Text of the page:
Where are they now? (Winnipeg Photography Studios)

Leave a comment

The photos shown in this post were taken in 1905. The ones that are missing were taken 100 years later in 2005.  The ones taken in 1905 are in an album and are still available for us to see. The ones taken in 2005 are missing.

How can this be?

It’s very simple. The ones taken in 1905 were taken with film and prints were made of them. The ones taken in 2005 were taken on a digital camera and were never printed. The owner of these prints and missing files is my husband, John. His plan had been to go to England and find the spots where his grandfather had taken the pictures and take pictures in the same spots. One hundred years later!

He found most of the spots in and around Chillington, England.  He was even able to match the first picture of his grandfather leaning on a fence with one of himself leaning on the very same fence. How exciting it must have been to have found the same spot that his grandfather had stood  100 years ago. He still has the pictures from 114 years ago, but not the ones from 14 years ago.

It must have been  very exciting to plan and execute this trip following his grandfather’s footsteps.

But he only has his memory of the trip as those matching pictures are gone.

It’s a perfect example of what will happen in the future. In 100 years, our descendants won’t have any images to show how we lived. Unless we make prints.


Even if you’re running low on wall space, printing can still play an important role in archiving your images. The physics of how light bounces off a piece of paper and into your eyes is not going to change, but the way a computer reads an image file does change. JPEG, long the standard of compressed images, is beginning to give way to the new HEIF format. Optical disks like DVDs used to be the gold standard of photo backup, but now they’ve all but vanished. External hard drives have gone through several types of physical connection, from USB to FireWire to Thunderbolt — and several generations of each.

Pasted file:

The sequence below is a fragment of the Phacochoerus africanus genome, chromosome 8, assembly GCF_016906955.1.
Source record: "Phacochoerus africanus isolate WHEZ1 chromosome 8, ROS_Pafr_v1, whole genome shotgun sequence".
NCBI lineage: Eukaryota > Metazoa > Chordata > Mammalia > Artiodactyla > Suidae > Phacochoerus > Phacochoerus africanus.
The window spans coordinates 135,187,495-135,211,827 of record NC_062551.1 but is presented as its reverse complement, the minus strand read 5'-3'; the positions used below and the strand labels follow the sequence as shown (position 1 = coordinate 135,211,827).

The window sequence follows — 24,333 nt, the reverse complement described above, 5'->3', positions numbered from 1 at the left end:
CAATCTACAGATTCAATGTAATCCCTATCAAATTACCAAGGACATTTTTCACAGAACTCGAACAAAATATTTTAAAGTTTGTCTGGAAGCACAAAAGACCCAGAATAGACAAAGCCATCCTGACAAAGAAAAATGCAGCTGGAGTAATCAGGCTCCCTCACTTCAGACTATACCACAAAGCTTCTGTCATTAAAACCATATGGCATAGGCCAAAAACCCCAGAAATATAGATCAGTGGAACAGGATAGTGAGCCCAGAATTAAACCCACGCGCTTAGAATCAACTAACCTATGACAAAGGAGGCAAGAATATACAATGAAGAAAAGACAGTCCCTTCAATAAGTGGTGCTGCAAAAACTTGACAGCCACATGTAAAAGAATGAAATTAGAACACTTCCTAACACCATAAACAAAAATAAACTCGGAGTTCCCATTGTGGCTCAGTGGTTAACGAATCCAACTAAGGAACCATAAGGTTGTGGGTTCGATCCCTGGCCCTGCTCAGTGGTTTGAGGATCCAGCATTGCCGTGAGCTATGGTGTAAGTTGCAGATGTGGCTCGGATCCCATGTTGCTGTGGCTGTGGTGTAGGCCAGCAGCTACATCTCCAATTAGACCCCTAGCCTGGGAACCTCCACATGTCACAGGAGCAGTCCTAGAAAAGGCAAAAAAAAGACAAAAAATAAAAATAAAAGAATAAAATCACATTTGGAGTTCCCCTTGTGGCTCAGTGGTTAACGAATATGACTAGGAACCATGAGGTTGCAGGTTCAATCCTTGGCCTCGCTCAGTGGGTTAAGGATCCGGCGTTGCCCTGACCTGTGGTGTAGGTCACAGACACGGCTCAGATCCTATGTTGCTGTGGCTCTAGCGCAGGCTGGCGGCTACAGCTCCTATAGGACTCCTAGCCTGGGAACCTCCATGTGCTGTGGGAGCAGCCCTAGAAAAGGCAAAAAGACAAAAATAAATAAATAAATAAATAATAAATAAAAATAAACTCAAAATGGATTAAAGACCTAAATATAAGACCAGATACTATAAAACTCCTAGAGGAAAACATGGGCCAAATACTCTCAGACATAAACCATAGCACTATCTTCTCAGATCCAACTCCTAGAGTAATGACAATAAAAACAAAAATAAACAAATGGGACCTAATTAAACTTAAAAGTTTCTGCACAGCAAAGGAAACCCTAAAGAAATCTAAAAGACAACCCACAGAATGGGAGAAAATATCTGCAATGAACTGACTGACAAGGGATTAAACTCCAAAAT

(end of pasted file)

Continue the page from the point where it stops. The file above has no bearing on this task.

Please make prints to preserve your memories for yourself and for future generations!

Enjoy these pictures  taken by Alfred Kaye in the year 1905!


Winnipeg Photo Restoration

Why to Print your Images! Winnipeg Photographers Winnipeg Photo Restoration Winnipeg Photo Restoration

Digital images: to sell or not to sell (Winnipeg Photographers)

1 Comment

There is a lot of debate among professional photographers about whether or not to sell their digital files to clients. I can see both sides of this debate.

To me, the most persuasive argument on the side of not selling digital files is that the photographer loses control of the image and how it will be printed. Nobody wants their name attached to a print that doesn’t represent their work well and companies that make prints are not all the same calibre. There are ranges in services for prints in Winnipeg. Costco does a great job and I use Costco for a lot of my personal work. I use Don’s Photo for my client prints. Don’s is a professional lab and has people there who know what they’re doing. Compare that to a place like Wal-Mart or your local drugstore, that just push the prints through with no regard to the quality. You can take your printing up another notch by visiting Joe at Pixels 2.1, or Photo Central and get a fine art prints made.

My point is that as a photographer I don’t want my work represented by prints that you are less than the best. If I sell you the digital images they are yours to print as you please.

But what if I don’t sell the digital files? The truth is that clients will scan them and that even the worst printing job will look better than most prints made from scans. We can copyright our work all we want. Scanning has become so easy that clients will scan images and upload them to Facebook or other online sites.

We live in a consumer driven market place. We also live in a digital age. Consumers want to be able to share their images on-line as well as having prints made. They will do this whether or not we sell them our high-resolution files. To my way of thinking, we should at least make sure that the digital images they get are the best they can be. And hope that they get them printed at a high quality printing lab.

What do you think? Do you want your photographer to sell digital files to you or are you happy to purchase prints?